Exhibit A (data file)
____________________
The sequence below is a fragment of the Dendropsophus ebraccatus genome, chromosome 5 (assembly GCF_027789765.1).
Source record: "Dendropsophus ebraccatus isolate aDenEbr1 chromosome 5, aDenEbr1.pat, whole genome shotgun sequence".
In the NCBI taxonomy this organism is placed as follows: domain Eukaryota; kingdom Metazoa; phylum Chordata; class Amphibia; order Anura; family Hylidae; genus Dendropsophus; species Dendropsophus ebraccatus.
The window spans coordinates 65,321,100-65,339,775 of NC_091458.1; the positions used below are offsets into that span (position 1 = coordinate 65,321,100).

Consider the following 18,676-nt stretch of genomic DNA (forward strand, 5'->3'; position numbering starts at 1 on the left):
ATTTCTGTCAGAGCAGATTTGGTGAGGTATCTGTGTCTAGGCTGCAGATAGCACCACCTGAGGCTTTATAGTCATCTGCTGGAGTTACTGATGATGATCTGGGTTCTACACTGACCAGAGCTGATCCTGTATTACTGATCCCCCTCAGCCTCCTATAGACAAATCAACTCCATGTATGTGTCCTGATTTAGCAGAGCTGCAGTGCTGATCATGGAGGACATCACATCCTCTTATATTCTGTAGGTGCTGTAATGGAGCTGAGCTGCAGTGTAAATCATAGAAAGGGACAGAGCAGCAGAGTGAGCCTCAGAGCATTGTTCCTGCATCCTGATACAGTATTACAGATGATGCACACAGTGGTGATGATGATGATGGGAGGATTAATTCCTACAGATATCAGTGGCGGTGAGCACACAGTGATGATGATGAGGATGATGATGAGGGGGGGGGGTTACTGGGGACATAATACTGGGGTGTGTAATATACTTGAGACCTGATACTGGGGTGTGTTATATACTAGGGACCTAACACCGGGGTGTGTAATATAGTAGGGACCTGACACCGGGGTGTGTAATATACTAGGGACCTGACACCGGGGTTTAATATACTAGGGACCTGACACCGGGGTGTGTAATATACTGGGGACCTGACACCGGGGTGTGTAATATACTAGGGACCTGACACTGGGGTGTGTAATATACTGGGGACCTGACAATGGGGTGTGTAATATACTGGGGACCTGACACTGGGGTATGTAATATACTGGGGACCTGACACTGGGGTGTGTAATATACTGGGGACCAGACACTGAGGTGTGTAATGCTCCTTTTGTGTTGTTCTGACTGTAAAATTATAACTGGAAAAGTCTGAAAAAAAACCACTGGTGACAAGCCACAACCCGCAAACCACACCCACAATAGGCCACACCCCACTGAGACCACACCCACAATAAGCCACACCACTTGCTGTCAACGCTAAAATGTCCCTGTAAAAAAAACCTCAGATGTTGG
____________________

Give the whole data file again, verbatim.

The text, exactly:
The sequence below is a fragment of the Dendropsophus ebraccatus genome, chromosome 5 (assembly GCF_027789765.1).
Source record: "Dendropsophus ebraccatus isolate aDenEbr1 chromosome 5, aDenEbr1.pat, whole genome shotgun sequence".
In the NCBI taxonomy this organism is placed as follows: domain Eukaryota; kingdom Metazoa; phylum Chordata; class Amphibia; order Anura; family Hylidae; genus Dendropsophus; species Dendropsophus ebraccatus.
The window spans coordinates 65,321,100-65,339,775 of NC_091458.1; the positions used below are offsets into that span (position 1 = coordinate 65,321,100).

Consider the following 18,676-nt stretch of genomic DNA (forward strand, 5'->3'; position numbering starts at 1 on the left):
ATTTCTGTCAGAGCAGATTTGGTGAGGTATCTGTGTCTAGGCTGCAGATAGCACCACCTGAGGCTTTATAGTCATCTGCTGGAGTTACTGATGATGATCTGGGTTCTACACTGACCAGAGCTGATCCTGTATTACTGATCCCCCTCAGCCTCCTATAGACAAATCAACTCCATGTATGTGTCCTGATTTAGCAGAGCTGCAGTGCTGATCATGGAGGACATCACATCCTCTTATATTCTGTAGGTGCTGTAATGGAGCTGAGCTGCAGTGTAAATCATAGAAAGGGACAGAGCAGCAGAGTGAGCCTCAGAGCATTGTTCCTGCATCCTGATACAGTATTACAGATGATGCACACAGTGGTGATGATGATGATGGGAGGATTAATTCCTACAGATATCAGTGGCGGTGAGCACACAGTGATGATGATGAGGATGATGATGAGGGGGGGGGGTTACTGGGGACATAATACTGGGGTGTGTAATATACTTGAGACCTGATACTGGGGTGTGTTATATACTAGGGACCTAACACCGGGGTGTGTAATATAGTAGGGACCTGACACCGGGGTGTGTAATATACTAGGGACCTGACACCGGGGTTTAATATACTAGGGACCTGACACCGGGGTGTGTAATATACTGGGGACCTGACACCGGGGTGTGTAATATACTAGGGACCTGACACTGGGGTGTGTAATATACTGGGGACCTGACAATGGGGTGTGTAATATACTGGGGACCTGACACTGGGGTATGTAATATACTGGGGACCTGACACTGGGGTGTGTAATATACTGGGGACCAGACACTGAGGTGTGTAATGCTCCTTTTGTGTTGTTCTGACTGTAAAATTATAACTGGAAAAGTCTGAAAAAAAACCACTGGTGACAAGCCACAACCCGCAAACCACACCCACAATAGGCCACACCCCACTGAGACCACACCCACAATAAGCCACACCACTTGCTGTCAACGCTAAAATGTCCCTGTAAAAAAAACCTCAGATGTTGG